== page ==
The content is accurate at the time of publication and is subject to change.
This year homeowners are looking to renovate their homes, according to a new survey by LightStream, an internet based lending division of SunTrust Banks, finding that 59% are planning to get their projects underway.
Going hand-in hand-with more people looking to fix up their homes is an upswing in spending with 42% planning on spending at least $5,000 or more, while 23% will be spending $10,000 or more. This is the biggest upswing in spending by homeowners on renovations since 2014.
How will they be paying for it? According to the study, homeowners will be using everything from loans and savings to credit cards to pay for their projects whether that's putting in a pool, or upgrading their bathroom.
How will they pay for it?
Sixty percent plan to dip into their savings, while 29% will be pulling out their credit cards, which is up 16% from 2016. On the other hand, some are taking out loans with 9% planning to get a home equity line of credit, while 7% will apply for home improvement loans. Last but not least, 6% will be taking some money out of their investments.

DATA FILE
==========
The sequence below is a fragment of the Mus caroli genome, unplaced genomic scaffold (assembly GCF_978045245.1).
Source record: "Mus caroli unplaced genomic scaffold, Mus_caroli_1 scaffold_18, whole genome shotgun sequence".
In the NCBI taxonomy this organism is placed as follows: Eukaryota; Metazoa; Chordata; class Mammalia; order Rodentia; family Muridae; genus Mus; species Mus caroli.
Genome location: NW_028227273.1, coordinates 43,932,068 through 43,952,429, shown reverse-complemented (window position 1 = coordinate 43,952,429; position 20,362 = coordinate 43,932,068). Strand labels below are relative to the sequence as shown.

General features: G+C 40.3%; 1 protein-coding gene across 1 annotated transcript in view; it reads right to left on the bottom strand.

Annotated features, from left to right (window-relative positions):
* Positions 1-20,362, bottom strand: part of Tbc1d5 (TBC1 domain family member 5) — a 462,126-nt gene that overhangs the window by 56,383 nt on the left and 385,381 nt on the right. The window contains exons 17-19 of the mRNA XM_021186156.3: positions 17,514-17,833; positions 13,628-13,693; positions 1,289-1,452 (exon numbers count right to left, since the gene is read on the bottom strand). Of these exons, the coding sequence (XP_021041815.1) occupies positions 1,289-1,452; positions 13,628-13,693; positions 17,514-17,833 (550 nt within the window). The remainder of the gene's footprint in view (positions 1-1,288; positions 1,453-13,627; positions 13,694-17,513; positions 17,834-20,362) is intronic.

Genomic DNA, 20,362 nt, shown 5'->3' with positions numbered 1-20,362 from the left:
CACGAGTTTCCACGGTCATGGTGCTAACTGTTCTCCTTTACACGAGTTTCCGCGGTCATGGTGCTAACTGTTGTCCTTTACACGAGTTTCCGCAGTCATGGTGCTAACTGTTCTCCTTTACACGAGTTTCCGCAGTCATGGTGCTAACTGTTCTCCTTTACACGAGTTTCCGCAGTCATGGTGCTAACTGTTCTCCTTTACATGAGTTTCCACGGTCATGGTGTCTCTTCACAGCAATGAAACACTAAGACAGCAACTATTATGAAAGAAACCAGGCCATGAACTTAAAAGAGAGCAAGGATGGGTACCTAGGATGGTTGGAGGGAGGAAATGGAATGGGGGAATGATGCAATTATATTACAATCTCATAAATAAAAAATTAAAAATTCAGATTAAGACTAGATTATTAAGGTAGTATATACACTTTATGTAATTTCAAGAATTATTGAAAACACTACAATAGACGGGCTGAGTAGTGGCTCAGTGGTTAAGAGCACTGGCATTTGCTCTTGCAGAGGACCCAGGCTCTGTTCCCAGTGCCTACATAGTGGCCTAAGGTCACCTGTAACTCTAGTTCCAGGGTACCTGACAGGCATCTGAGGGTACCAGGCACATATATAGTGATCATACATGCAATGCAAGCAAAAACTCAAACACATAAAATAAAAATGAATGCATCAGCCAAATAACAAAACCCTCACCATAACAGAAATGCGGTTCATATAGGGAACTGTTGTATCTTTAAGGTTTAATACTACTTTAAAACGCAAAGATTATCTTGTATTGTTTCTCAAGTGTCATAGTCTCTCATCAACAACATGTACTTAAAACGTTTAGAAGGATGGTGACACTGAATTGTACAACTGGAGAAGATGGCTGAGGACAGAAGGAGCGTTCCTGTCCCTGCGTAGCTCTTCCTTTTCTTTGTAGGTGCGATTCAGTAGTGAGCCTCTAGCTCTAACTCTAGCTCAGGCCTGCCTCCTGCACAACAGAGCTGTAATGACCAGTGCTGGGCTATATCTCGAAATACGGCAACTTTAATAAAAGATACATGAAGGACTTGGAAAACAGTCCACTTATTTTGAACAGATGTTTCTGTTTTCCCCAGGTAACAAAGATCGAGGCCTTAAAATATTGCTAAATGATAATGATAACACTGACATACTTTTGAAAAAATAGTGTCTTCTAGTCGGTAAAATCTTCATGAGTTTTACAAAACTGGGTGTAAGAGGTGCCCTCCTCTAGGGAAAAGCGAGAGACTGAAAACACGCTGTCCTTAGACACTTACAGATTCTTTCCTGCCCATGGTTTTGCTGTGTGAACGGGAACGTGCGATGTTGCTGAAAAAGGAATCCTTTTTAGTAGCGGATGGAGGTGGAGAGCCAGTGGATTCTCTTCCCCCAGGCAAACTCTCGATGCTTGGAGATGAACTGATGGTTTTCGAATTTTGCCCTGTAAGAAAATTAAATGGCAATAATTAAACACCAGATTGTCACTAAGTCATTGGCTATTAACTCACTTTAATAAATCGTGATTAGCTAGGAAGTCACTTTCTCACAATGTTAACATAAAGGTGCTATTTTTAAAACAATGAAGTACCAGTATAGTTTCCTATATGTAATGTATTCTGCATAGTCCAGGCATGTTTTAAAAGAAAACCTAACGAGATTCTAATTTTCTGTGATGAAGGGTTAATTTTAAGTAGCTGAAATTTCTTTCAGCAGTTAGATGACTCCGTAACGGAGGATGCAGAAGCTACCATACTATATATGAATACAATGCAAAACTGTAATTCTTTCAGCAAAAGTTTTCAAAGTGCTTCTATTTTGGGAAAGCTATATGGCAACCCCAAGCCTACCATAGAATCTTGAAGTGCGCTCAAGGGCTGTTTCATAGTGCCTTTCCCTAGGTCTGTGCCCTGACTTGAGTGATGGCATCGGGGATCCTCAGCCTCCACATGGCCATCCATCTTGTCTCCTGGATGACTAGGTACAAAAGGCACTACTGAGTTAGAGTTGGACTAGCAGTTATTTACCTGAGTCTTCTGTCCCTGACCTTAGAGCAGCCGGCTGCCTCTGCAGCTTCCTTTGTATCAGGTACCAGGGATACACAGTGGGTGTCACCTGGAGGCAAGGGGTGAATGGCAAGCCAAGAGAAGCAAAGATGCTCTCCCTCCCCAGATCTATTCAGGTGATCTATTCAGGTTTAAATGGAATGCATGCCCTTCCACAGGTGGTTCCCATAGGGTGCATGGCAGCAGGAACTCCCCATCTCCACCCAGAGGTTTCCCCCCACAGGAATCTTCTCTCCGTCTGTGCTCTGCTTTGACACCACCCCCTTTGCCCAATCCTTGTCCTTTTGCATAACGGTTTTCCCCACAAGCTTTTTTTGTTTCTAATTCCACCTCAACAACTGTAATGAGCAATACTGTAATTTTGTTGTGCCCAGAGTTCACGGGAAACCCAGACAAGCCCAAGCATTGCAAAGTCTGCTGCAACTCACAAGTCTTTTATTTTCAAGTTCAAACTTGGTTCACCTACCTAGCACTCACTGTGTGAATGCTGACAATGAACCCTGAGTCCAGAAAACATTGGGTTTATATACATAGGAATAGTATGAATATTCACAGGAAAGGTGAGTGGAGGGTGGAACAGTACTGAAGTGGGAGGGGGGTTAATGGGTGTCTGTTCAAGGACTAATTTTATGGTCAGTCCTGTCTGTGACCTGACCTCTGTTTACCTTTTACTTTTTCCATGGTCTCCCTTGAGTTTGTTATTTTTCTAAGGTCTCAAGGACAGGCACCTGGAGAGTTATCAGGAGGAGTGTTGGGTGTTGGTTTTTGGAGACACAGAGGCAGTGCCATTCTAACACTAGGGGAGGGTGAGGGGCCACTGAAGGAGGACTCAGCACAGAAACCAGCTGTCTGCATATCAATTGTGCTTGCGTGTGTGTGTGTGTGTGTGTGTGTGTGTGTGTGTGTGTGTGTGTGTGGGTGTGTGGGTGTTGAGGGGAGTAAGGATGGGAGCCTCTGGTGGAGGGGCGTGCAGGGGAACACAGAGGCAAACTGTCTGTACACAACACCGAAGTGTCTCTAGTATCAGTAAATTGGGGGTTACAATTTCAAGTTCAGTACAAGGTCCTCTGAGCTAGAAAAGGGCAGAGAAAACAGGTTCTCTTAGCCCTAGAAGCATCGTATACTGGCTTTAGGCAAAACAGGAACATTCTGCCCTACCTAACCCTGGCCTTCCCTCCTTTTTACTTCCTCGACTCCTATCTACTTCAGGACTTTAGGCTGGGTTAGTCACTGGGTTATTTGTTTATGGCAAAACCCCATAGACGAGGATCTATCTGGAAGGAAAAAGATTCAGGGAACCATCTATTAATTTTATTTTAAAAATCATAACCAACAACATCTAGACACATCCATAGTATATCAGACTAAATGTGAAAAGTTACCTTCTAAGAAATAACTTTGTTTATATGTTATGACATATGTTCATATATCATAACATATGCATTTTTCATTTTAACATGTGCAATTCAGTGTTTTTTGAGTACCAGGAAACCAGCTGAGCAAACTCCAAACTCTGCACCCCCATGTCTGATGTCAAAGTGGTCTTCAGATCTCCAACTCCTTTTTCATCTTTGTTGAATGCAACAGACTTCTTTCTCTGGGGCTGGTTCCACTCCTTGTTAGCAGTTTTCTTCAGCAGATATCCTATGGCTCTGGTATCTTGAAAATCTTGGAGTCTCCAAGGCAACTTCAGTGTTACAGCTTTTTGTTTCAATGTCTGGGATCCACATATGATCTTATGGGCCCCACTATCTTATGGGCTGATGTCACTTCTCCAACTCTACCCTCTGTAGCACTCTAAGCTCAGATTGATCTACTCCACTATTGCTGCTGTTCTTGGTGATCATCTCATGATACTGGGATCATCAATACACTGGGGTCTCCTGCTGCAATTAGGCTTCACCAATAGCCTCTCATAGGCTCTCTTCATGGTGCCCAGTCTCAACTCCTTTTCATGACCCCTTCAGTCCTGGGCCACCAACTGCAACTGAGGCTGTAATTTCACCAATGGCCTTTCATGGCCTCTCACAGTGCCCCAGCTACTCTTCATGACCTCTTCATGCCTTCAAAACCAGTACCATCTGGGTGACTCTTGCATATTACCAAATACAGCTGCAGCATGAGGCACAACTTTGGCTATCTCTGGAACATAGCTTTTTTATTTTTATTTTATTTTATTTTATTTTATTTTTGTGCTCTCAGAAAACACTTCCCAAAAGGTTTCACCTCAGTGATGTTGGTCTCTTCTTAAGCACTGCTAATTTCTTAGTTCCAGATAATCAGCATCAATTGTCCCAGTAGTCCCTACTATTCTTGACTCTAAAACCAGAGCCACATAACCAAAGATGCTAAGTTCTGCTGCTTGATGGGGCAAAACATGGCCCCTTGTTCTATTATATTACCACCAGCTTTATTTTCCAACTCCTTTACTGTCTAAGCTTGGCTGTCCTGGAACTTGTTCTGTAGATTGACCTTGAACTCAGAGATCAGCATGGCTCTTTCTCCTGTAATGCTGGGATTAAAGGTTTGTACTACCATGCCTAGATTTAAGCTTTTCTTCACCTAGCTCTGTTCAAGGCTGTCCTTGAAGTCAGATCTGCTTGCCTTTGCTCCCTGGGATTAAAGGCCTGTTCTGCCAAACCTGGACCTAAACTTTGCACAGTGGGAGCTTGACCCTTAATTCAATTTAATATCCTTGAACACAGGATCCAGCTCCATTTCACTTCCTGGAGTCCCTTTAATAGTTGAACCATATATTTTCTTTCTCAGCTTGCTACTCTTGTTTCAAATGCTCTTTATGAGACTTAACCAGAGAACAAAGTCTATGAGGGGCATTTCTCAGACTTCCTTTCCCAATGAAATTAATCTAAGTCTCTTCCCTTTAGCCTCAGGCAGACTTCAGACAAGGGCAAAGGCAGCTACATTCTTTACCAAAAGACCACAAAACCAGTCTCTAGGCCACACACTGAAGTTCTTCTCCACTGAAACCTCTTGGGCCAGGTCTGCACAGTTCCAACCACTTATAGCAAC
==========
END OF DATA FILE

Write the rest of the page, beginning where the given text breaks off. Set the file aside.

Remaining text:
Pools, decks and patios are still in style
When it comes to getting renovations done, projects having to do with outdoor living are at the top of the list, with 41% planning out projects, which include adding in decks, patios or doing some landscaping. What about pools? They are on the list too, and more popular than last year, with 7% planning a pool install, which is a high for this survey and up 40% from last year.
Home repairs and technology upgrades are on to-do lists for 32% of people, as are upgrading bathrooms (28%) and remodeling kitchens (24%). That said, giving garages (14%) and barns (4%) an upgrade are also on the list for many.
Generational divide narrows
This year Millennials are also getting in on renovations, with 69% planning on renovating their homes, up 25% from 2014. Even with this narrowing of the generational divide, Generation Xers are a little a head of Millennials with 72% planning to fix up their homes, leading the way when compared to all the generations.
What about Baby Boomers? Their renovation to-do lists are having a downturn, dropping by 57%, down 11% from last year. Even with that some are still up for renovations. What projects are they focused on? They are looking to get their bathrooms and kitchens upgraded, but they are also looking at home repair and tech upgrades.
The survey was conducted by Harris Poll using online methods. It was carried out in the U.S between January 26 and 30. They interviewed 3,172 U.S. adults, who are over the age of 18.